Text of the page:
Now, I realize that what I said may feel like an insult. But since I'm not really talking about you, you can take a step back and see that in light of what happened in this scenario, what I say is true. The only way to change the pattern is to start to see the truth. If you're willing to step out of denial and into the light of the truth, gather your courage and finish this parenting article.

Although it may have not seemed like it at the time, your child's behavior was a cry for help. It was telling you, "Mommy, disappointment hurts and I don't know how to deal with it. I want the toy and don't understand why you won't buy it. I don't like feeling disappointed—it feels terrible." Of course, rather than helping him, like most parents, you pushed him away and compounded his disappointment with shame, self-loathing, fear and anger.

If you recognize yourself in this scenario, you are not alone. This is how most parents raise their kids, believing that everything is a struggle and moments of tenderness are hard-won.

My purpose in explaining this in this parenting article is not to make you feel bad, but to help you realize that this behavior is problematic and needs to change. Of course if you understand what you are doing to your child (whether he is one, four, twelve or seventeen) when you treat him like this, then your feeling of remorse will inspire you to overcome this pattern.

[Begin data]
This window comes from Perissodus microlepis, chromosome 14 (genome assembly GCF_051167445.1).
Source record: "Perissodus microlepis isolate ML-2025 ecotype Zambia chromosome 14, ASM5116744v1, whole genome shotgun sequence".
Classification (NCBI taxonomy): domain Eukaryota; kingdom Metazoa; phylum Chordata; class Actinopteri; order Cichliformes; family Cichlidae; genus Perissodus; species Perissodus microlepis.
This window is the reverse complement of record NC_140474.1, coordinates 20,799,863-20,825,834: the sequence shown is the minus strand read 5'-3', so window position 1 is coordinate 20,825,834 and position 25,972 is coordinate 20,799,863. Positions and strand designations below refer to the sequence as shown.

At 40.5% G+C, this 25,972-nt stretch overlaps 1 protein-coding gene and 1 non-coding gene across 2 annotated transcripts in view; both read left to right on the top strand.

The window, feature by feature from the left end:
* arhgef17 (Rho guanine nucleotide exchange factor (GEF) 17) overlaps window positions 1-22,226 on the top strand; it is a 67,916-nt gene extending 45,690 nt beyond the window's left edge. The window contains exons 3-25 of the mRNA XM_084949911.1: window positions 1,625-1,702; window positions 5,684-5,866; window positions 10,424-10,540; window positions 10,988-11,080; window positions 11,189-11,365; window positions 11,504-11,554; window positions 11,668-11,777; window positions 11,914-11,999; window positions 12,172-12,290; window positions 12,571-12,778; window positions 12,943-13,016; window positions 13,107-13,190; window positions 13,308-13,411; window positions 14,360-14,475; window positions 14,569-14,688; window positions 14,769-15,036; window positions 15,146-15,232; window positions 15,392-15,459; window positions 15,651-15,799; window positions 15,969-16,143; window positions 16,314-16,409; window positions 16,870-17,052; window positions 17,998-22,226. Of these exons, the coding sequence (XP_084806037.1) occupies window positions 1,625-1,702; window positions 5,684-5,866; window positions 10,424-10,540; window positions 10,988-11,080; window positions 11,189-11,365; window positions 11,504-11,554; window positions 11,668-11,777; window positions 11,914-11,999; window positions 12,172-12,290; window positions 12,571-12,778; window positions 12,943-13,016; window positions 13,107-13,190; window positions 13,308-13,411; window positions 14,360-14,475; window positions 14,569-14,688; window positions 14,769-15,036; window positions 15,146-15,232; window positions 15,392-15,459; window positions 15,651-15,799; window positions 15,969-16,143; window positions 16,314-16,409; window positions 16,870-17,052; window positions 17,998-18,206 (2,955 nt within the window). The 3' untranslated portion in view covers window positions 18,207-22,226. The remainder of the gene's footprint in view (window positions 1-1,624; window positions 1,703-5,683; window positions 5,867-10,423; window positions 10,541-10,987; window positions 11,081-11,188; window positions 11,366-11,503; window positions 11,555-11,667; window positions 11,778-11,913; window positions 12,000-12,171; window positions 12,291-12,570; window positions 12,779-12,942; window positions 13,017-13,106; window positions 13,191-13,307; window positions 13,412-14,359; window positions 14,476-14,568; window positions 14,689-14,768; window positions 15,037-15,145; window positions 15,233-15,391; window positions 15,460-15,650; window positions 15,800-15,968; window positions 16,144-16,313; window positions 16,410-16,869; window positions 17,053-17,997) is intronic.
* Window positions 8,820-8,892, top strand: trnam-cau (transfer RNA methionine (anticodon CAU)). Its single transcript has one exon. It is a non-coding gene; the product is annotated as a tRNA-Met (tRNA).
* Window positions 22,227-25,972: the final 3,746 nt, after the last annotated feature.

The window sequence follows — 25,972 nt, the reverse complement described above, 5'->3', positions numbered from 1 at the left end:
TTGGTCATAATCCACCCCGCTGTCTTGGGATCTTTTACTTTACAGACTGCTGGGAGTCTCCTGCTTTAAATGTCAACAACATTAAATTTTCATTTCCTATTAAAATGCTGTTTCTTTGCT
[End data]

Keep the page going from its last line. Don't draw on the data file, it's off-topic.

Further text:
And it is a pattern because you find yourself doing it again and again. And when I say that "you find yourself doing it," I mean exactly that. Because it is behavior that seems to happen reflexively—without choice. After it's over and you realize what you've done, you may even feel like you've just awakened from a bad dream. It is a pattern because if you fail to stop it, then your children will grow up to treat their children exactly how you are treating them. This is why it's highly likely that this is how your parents treated you.

Parenting article point: This kind of angry, acting-out behavior is an unconscious coping mechanism that has been passed down in your family from generation to generation, destroying everyone in its wake.

I am here to tell you that the pattern can be stopped and that stopping it will set you free, make you a better parent, greatly improve your relationship with your child and transform you into a better human being.

Pledge right now to stop the pattern. Sign up for my parenting class and you will learn how to put an end to this pattern of abuse. Do it for yourself, do it for your children and your unborn grandchildren.

About the Author of this Parenting Article:
Laura Ramirez is the author of the award-winning book, Keepers of the Children: Native American Wisdom and Parenting. It is the only book that uses ancient native concepts and heart-centered psychology to show parents how to raise children to develop their strengths and unfold their spiritual nature. The book leads parents on a journey that is rewarding and fulfilling and will completely transform their lives.